The Potomac was soon dotted with troops as Maryland militia maneuvered to prevent Brown's legions from invading that state. Governor Wise of Virginia called for the mobilization of an infantry and cavalry regiment, and personally accompanied the Richmond regiment to the scene of the debacle. The news having travelled to Washington via the B. & O. (at no extra cost). Secretary of War John B. Floyd ordered approximately 150 coast artillerymen dispatched from Fort Monroe, and commanded LtCol Robert E. Lee of later Civil War fame, then in Arlington, to command the troops converging on Harper's Ferry, and to assume responsibility for the protection of federal property, and the preservation of life. Secretary of Navy Isaac Toucey, in a message to the Colonel Commandant of Marines. John Harris, ordered all available Marines with appropriate officers to hasten by the Monday evening train to Harper's Ferry, and to carry ball cartridges, ammunition, rations, two twelve-pound howitzers, and shrapnel."
The marines were to report to the senior army officer present for service, or in absence of same, to expedite action to restore order. "The Commandant called on 1stLt Israel Green who was officer of the day. and the only infantry officer at Marine Barracks. Headquarters Marine Corps. Washington, to lead the 86 marines available at the barracks. This group departed on the Monday. 3:20 P.M. train for Harper's Ferry, accompanied by Maj William W. Russell. Corps Paymaster.3
The venture into an unknown situation, the relief from a prolonged and dull barracks season, and the novelty of a train ride for the troops, promoted a feeling of high tension and enthusiasm among the marines. On arrival at Frederick junction, Lt Green received a dispatch from Col Lee who made himself known in this way as the commander of the force in the vicinity.4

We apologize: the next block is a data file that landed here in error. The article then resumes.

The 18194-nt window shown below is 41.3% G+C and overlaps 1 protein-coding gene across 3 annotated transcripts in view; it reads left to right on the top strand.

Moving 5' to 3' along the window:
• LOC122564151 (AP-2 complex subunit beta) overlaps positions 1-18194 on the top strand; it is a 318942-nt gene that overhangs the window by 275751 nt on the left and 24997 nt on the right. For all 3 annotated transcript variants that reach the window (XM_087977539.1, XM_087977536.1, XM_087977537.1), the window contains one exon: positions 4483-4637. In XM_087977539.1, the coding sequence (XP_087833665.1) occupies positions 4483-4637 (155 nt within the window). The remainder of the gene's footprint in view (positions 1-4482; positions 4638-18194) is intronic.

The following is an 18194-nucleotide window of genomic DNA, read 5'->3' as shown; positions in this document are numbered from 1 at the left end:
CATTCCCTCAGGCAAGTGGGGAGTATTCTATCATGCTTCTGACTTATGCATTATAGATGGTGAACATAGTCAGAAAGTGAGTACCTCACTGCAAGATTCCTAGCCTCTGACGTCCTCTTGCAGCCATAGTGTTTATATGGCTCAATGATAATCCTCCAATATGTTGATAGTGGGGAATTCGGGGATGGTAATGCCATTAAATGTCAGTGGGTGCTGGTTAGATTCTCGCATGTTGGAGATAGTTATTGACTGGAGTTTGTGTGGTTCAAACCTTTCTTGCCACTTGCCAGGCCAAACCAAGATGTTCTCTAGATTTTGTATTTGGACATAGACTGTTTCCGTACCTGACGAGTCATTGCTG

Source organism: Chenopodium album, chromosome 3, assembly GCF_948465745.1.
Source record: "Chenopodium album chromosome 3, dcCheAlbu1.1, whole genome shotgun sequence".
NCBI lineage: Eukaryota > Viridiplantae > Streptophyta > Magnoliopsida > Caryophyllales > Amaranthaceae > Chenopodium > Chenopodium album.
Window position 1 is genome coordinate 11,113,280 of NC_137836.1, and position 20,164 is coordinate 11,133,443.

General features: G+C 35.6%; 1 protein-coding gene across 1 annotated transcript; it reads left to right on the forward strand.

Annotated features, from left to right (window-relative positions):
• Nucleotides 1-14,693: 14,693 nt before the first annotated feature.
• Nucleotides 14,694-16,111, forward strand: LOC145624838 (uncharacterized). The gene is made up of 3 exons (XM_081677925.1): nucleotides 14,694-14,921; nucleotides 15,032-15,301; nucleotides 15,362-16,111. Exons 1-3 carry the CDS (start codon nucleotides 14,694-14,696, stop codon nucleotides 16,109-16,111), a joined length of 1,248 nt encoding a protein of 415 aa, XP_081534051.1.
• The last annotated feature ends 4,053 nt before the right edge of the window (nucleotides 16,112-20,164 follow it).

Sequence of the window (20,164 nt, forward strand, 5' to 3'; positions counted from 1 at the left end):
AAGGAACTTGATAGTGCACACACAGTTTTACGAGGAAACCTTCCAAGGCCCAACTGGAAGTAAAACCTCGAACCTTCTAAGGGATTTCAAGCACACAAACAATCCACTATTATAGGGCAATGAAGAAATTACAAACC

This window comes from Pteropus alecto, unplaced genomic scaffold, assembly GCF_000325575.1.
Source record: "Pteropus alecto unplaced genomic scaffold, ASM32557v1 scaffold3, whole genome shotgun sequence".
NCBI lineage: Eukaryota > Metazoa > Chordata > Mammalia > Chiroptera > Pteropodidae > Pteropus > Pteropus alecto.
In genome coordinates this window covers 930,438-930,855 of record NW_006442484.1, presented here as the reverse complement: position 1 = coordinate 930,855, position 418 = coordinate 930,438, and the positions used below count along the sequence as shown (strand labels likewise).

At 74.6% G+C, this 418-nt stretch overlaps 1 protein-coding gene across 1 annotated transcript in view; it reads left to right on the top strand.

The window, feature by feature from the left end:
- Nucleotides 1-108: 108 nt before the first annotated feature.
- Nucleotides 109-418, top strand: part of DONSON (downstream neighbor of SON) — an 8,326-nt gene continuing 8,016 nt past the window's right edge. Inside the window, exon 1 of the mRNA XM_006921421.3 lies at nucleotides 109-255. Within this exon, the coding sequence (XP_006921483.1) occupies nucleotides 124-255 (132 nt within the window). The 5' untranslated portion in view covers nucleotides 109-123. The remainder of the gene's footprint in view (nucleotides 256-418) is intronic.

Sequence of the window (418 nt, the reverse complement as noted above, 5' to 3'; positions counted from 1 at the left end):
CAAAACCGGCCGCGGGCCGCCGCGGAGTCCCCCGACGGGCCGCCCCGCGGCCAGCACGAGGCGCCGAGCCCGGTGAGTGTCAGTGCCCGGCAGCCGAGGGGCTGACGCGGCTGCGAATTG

By this directive. Lt Green took his troops to Sandy Hook, a small place ahout a mile from the captured arsenal. Col Lee arrived at 10 P.M. with Lt J. E. B. Stuart, of later cavalry fame. The marines ,formed outside their railroad car and marched to Harper's Ferry, entering the arsenal grounds through a back gate. About 11 P.M. Col Lee ordered the various volunteer units out of the grounds, giving space for the only regular troops at his disposal-the marines under Lt Green. The militia declined to make the assault of the fire engine house when Lee offered that opportunity, the refusal seeming to hang on the fact that fighting was what the professional soldiers got paid for and the militia were not to be lost under these circumstances. Besides, by this time, a large number of the volunteer soldiers had become intoxicated, were shouting and shooting wildly, and many were beyond control of their officers. It is not known how many of the injured were a result of this lack of discipline but most sources indicate that the percentage was high.